This paper examines Social Network Site (SNS) users’ criticism of a popular style of SNS profile picture referred to as “MySpace Angles.” Reactions to this style of portraiture label the display of these photographs “deceptive,” alleging that MySpace Angles fool users into believing that the subject is more attractive than they actually are. This case study approach utilizes a close reading analysis of the MySpace Angle commentary, revealing three main themes in users’ critique of MySpace Angles: 1) users who post these photographs are conforming to a social trend at the expense of their individuality; 2) the presentation of these photographs is narcissistic; and, 3) these photographs purposefully conceal the body. This case study displays a shift in the conception of deception online; on the social Web populated by SNSs, theories of deception and authenticity are called into question as users are increasingly anchored to their bodies and expected to effortlessly present an online self mirroring the off-line self.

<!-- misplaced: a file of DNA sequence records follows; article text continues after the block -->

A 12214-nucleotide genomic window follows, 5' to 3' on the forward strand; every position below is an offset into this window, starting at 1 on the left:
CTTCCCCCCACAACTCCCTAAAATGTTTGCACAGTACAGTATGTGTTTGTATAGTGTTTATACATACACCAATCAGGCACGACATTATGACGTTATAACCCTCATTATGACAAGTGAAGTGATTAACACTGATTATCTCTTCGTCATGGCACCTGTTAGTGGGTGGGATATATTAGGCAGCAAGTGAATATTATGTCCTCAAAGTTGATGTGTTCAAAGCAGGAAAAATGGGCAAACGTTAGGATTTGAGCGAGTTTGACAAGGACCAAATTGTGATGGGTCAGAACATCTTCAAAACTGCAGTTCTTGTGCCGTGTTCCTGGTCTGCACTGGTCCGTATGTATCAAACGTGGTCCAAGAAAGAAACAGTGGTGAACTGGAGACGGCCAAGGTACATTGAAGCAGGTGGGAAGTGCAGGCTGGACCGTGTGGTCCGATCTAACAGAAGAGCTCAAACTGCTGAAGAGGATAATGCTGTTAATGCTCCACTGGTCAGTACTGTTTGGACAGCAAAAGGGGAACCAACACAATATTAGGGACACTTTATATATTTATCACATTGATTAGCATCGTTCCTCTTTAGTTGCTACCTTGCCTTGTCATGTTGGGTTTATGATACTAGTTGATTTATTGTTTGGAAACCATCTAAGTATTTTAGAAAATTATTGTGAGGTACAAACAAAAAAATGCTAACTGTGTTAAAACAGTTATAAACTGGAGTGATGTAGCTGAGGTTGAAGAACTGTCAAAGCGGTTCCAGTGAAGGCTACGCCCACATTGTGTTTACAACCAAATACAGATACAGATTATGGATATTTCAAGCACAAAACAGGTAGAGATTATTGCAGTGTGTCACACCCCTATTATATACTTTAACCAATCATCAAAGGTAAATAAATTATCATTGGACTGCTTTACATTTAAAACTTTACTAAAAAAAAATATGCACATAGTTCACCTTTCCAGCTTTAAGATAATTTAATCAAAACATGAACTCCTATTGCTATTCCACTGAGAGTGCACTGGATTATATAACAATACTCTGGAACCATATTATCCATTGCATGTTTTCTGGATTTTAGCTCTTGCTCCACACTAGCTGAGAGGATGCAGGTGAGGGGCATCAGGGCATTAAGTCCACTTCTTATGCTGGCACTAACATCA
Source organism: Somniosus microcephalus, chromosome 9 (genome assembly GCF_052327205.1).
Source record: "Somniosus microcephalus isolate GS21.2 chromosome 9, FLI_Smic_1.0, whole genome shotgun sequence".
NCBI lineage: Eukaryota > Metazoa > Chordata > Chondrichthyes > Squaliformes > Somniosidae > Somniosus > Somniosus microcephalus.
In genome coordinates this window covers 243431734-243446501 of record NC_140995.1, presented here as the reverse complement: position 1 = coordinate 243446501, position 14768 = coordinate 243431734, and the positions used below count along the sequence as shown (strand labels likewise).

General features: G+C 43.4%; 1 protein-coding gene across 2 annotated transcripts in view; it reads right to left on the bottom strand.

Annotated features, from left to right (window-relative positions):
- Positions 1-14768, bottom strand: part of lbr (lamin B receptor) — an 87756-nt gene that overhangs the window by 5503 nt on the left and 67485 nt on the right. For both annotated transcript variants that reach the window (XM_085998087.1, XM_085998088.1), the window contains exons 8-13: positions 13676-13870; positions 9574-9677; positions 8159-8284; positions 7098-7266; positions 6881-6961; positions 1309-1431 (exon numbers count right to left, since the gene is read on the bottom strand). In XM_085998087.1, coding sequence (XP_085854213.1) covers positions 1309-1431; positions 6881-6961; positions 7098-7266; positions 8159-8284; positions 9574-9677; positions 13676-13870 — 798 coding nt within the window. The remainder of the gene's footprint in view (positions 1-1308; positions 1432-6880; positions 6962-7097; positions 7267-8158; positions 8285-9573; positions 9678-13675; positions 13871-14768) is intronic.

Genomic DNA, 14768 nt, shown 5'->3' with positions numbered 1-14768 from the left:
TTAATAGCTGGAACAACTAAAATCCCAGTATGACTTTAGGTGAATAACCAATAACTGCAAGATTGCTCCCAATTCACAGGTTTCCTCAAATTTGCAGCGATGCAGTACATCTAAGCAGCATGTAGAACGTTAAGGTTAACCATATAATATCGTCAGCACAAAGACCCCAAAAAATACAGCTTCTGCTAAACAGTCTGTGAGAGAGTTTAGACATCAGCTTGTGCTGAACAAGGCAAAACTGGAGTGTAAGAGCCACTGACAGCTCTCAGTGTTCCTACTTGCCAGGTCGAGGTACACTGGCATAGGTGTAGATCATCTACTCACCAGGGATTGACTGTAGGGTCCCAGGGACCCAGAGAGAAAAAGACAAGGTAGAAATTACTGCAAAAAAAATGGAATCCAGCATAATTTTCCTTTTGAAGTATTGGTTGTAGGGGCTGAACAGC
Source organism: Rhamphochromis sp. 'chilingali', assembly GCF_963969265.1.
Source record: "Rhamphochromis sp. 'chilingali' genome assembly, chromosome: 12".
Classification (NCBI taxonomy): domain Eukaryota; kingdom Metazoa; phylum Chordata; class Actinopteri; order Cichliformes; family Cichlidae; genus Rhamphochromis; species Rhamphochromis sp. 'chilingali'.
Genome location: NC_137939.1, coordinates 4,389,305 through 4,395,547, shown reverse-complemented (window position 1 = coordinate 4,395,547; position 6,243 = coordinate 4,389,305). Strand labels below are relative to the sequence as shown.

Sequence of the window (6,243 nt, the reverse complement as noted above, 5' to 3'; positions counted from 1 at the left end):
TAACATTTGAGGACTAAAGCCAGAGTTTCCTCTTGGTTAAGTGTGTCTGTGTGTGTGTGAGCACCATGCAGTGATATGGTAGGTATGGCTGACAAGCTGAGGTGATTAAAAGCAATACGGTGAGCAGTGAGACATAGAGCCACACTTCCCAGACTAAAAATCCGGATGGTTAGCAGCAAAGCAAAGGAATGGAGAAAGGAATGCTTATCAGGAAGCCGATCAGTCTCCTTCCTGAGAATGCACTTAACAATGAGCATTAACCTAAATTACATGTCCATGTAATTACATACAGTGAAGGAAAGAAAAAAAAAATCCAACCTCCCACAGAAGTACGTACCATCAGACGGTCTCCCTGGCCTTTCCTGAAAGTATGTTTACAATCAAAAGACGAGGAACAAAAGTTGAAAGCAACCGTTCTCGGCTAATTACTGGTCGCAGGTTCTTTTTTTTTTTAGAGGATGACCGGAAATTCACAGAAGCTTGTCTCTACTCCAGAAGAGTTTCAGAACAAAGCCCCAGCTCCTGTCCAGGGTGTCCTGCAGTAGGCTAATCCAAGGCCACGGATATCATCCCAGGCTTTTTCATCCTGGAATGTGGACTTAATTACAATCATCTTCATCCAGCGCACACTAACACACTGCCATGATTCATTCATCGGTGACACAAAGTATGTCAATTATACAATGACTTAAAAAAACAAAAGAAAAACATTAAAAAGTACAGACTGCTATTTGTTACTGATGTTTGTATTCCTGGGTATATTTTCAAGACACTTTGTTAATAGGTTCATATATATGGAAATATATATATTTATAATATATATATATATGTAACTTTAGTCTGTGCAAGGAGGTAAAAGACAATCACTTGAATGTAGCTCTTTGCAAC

Link: click here
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Instructional Fail

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Well here's some near-the-end-of-the-month humor for you.

One of the things that I remember doing in my Introduction to Instructional Design class was looking at products (mostly toys) and without instructions figuring out what they do, and designing instruction for them. We would design instruction that would let the parent know in simple terms how to operate the toy so that they could show their kid.